Melanoma is a type of highly invasive skin cancer. It is the most dangerous and most frequently heard of cancer of the skin. However, there are many other types of skin cancers, as well. This article will outline the causes, clinical features, symptoms, investigation and diagnosis, prognosis, and treatment of skin cancers, especially of melanoma.
Melanoma is a highly invasive carcinoma. It is an uncontrollable overgrowth of melanocytes. Melanocytes are responsible for producing skin pigments. Therefore, melanoma can arise from any part of the body where there are melanocytes. In the UK, 3500 new cases are identified per year. 800 people have died only during the last 20 years. Melanoma is commoner among Caucasians. It is commoner in females.
All cancers arise because of an irreparable alteration of skin cell DNA. Sunlight is a major cause of melanoma, especially in early years. Diagnosis of melanoma is tricky. There is a checklist, made in Glasgow, to ensure that no cases are missed. Malignant melanoma may change its size, shape and color. There may also be inflammation, crusting, bleeding and sensory changes. Neighboring satellite lesions can appear, but if they are well demarcated, smooth, and regular, it is unlikely to be a melanoma. Melanoma can be subdivide into lentigo maligna, lentigo maligna melanoma, superficial spreading, acral, mucosa, nodular, polypoid, desmoplastic, and amelonatic melanoma. Although many melanomas conform to these basic rules, nodular melanomas do not. They are elevated, firm nodules, which are rapidly growing. Serum lactate dehydrogenase level rises when there is metastatic spread. CT, MRI, sentinel lymph node biopsies, and skin lesion biopsies may play a role in confirmation of diagnosis. After confirmation, a wide excision of the tumor may be performed. Involved may be removed surgically. According to spread, adjuvant immunotherapy, chemotherapy and radiotherapy may be needed. Chemotherapy, immunotherapy, and radiotherapy may be given if the cancer is systemically or locally advanced.
Prevention of exposure to UV light is thought to be preventive of melanoma. As a rule of thumb, avoiding sun exposure between 9 am and 3 pm is a good method. Sun creams and other preparations may help, but there is a risk of allergies and other skin changes with the use of these applications. Less invasive melanomas with lymph node spread have a better prognosis than deep melanomas without lymph node spread. When melanoma is spread to lymph node, the number of involved nodes is related to prognosis. Widely metastatic melanoma is said to be incurable. Patients tend to survive 6 to 12 months after diagnosis.
Skin tumors are abnormal growths of skin cells. These can be divided into two categories. They are benign and malignant. Benign tumors are slow growing masses of tissue that will not spread to other places or invade surrounding structures. Malignant tumors invade surrounding structure as well as spread to distant locations via blood and lymph. These distant sites containing fragments of cancer are called metastatic sites. Liver, kidneys, prostate, vertebral column, and brain are a few well known sites where cancer spreads.
Sunlight causes cancer, especially with prolonged exposure. Ultra violet light, tobacco, human papillomavirus, ionizing radiation, low immunity and congenital conditions like congenital melanocytic nevi syndrome are some of the known causes of skin cancer.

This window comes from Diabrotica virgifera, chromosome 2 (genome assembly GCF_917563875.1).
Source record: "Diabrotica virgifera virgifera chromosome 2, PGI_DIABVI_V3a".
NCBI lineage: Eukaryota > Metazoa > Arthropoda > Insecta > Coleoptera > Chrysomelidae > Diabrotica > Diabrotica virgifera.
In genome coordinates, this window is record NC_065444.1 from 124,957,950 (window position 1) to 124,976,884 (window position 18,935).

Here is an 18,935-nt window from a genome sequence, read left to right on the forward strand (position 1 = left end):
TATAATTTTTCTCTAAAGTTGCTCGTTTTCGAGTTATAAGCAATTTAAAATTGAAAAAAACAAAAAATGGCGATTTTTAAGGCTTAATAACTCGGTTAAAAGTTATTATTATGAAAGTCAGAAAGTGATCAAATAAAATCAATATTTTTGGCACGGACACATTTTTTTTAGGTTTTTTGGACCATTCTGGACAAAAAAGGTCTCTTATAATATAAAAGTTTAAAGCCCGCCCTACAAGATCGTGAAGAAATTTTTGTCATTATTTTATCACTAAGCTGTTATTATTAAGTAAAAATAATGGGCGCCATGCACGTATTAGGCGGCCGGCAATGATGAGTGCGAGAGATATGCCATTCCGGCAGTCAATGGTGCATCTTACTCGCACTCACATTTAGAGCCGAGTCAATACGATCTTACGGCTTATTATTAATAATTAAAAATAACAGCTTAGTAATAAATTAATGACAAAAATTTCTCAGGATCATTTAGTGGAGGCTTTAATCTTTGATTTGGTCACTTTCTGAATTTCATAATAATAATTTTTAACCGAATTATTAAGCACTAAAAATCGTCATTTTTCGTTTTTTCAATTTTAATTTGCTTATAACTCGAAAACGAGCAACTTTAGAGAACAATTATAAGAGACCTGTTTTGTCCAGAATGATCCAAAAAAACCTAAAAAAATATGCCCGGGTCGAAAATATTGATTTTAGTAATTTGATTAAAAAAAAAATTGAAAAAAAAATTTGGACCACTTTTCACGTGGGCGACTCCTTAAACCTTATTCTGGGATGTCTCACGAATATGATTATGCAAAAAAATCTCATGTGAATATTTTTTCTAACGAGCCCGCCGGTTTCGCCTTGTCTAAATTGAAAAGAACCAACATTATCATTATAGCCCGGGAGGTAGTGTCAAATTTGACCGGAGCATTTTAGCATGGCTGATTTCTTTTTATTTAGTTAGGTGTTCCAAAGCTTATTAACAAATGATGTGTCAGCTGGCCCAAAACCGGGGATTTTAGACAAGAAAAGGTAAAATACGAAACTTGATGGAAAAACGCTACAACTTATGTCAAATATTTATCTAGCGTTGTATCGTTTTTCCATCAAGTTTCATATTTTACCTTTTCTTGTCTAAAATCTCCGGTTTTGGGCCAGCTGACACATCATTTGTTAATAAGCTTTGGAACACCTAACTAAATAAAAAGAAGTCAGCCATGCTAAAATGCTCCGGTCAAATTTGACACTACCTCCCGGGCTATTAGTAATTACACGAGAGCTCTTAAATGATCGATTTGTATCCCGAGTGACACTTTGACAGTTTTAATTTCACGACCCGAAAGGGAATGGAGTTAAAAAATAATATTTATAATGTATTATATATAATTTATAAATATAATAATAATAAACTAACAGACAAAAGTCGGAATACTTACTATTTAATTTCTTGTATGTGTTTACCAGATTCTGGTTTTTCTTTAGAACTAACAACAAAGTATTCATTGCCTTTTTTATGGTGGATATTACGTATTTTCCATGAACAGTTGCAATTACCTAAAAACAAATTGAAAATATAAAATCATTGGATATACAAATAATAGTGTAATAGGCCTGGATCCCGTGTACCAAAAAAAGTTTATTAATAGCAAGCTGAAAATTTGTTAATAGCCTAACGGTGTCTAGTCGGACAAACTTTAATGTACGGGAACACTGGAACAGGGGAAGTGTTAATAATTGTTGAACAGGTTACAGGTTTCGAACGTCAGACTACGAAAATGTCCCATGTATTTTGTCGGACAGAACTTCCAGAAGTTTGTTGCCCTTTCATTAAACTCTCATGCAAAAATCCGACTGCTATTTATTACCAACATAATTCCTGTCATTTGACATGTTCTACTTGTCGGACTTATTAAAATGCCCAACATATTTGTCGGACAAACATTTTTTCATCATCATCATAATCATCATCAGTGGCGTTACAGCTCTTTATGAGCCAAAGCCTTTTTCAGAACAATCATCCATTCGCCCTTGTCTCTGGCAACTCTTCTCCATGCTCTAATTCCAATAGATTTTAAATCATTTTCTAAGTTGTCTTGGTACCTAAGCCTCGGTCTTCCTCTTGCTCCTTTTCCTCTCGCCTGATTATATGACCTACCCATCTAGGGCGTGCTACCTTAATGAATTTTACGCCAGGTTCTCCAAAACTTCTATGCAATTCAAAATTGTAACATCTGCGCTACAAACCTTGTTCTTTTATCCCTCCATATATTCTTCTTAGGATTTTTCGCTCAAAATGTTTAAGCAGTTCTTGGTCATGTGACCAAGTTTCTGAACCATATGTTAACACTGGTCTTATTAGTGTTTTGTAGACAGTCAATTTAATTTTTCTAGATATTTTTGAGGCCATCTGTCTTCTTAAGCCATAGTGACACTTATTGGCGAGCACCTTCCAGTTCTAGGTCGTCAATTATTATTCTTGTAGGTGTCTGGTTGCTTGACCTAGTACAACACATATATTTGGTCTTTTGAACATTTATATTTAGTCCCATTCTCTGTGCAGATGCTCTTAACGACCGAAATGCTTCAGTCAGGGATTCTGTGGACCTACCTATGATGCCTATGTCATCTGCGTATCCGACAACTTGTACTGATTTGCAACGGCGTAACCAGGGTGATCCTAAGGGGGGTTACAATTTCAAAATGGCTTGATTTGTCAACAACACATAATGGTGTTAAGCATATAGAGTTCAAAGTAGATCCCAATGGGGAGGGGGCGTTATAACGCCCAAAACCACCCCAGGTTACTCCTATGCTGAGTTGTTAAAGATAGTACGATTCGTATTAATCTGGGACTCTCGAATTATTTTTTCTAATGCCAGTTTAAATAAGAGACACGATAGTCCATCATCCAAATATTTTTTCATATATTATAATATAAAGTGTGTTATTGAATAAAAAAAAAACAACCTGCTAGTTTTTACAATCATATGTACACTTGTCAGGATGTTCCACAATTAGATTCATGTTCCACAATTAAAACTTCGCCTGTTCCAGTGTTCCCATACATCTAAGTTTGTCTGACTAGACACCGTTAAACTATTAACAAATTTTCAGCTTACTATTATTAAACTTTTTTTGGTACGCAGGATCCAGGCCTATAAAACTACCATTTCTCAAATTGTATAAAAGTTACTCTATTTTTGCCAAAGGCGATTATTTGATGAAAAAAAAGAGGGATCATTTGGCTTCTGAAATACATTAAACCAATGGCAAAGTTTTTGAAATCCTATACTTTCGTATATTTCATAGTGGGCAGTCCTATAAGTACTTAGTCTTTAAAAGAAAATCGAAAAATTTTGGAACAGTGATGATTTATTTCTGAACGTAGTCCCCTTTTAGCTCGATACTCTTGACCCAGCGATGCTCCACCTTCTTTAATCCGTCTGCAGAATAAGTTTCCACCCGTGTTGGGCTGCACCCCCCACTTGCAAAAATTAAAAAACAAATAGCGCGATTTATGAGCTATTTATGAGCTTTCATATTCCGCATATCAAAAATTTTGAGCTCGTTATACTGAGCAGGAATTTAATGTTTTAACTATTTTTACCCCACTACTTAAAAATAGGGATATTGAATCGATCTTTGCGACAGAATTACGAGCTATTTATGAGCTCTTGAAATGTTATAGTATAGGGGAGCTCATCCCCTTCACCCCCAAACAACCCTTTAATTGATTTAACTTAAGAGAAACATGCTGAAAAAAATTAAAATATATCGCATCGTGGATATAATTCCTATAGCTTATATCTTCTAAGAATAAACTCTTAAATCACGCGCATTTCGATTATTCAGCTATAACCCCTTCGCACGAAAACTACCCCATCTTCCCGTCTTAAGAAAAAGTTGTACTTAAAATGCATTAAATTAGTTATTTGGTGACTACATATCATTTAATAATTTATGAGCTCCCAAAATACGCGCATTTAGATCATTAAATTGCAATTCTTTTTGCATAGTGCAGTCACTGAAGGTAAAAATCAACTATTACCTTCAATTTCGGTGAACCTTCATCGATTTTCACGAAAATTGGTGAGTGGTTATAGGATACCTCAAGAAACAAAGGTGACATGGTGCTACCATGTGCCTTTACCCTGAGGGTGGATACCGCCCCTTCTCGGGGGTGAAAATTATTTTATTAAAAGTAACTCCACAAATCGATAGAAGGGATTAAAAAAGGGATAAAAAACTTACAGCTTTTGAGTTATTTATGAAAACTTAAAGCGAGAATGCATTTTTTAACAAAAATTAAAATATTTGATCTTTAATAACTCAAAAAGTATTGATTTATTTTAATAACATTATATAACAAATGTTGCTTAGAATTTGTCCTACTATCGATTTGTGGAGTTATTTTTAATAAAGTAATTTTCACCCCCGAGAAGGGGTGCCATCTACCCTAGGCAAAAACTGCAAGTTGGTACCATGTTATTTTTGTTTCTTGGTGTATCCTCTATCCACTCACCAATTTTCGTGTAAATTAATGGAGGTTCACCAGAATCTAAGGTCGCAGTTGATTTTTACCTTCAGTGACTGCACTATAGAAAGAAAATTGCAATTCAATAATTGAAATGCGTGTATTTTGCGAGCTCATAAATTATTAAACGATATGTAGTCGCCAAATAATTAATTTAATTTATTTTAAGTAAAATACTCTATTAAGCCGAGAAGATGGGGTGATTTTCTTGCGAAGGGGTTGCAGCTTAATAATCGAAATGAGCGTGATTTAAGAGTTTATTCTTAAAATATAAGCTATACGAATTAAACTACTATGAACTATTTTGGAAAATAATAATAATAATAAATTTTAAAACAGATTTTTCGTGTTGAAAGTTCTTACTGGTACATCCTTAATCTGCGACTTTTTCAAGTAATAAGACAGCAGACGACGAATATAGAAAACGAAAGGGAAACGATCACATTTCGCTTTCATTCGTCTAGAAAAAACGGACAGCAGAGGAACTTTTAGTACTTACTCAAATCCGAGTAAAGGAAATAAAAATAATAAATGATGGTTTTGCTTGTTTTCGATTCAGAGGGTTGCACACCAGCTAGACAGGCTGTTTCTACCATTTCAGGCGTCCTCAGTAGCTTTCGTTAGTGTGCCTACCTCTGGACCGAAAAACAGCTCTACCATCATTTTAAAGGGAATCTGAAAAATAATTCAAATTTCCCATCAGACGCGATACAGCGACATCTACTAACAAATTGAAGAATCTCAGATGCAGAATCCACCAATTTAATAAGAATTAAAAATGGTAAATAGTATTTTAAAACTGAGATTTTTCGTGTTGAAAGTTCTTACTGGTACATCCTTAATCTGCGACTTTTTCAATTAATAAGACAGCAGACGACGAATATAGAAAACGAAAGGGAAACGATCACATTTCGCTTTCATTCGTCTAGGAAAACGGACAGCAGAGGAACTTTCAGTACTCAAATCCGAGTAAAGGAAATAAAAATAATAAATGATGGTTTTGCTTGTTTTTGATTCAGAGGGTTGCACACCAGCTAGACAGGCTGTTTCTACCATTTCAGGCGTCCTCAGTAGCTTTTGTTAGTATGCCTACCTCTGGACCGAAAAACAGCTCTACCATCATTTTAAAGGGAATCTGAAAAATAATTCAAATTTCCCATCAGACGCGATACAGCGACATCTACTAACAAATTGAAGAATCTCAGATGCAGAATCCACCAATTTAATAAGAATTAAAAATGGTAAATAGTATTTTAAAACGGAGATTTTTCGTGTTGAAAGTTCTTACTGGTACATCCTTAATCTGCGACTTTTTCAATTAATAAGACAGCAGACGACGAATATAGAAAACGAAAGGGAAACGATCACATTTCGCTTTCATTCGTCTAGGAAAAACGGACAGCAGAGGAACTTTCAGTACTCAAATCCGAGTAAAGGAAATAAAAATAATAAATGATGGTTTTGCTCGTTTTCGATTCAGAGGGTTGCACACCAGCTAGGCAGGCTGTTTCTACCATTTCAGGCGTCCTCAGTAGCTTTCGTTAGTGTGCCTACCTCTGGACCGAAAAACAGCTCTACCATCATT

Skin consists of multiple layers of cells. The bottom most layer is the actively dividing basal cell layer. This layer is the most susceptible to malignant changes. Basal cell cancers are the commonest type of skin cancer. However, they are less invasive than malignant melanoma. The superficial layers are made up of progressively flat cells called squamous cells. These cells acquire keratin as they travel to the outer surface of the skin from the deeper layers. These cells can also undergo malignant transformation and give rise to squamous cell carcinomas. These are less common than basal cell carcinomas. They metastasize more frequently than basal cell cancers. Interspersed between the basal cells in the deepest layer of the skin are melanocytes. These are the pigment cells of the skin. When these cells undergo malignant transformation, melanomas arise. These are highly invasive cancers.
Basal cell cancers are commonly seen in sun exposed areas of skin. They present as pearly, pale, smooth and raised patches. Head, neck, shoulders and arms are mostly affected. There is telangiectasia (small dilated blood vessels within the tumor). There may be bleeding and crusting giving an impression of a non-healing ulcer. Basal cell cancers are the least deadly of all skin cancers, and it is completely curable with proper treatment.
Squamous cell cancers present as red, scaly, thickenings of skin. If untreated they may reach an alarming size. They are dangerous but not so much as melanomas.
Malignant melanomas present as large, asymmetrical, evolving patches with varying color and irregular margin. Malignant melanomas metastasize rapidly and are extremely deadly.
Treatment for skin cancers depends on age, stage, spread, and recurrence. Type of cancer also affects the treatment decisions. Chemotherapy and radiotherapy are effective against basal cell carcinoma and squamous cell carcinoma. Melanoma is resistant to radiation and chemotherapy. Micrographic surgery is a method where the cancer is removed with the minimum amount of surrounding tissue.
Melanoma is deadlier than basal cell carcinoma and squamous cell carcinoma. Melanoma is less common that other two cancers. Melanoma spread more than other two types.
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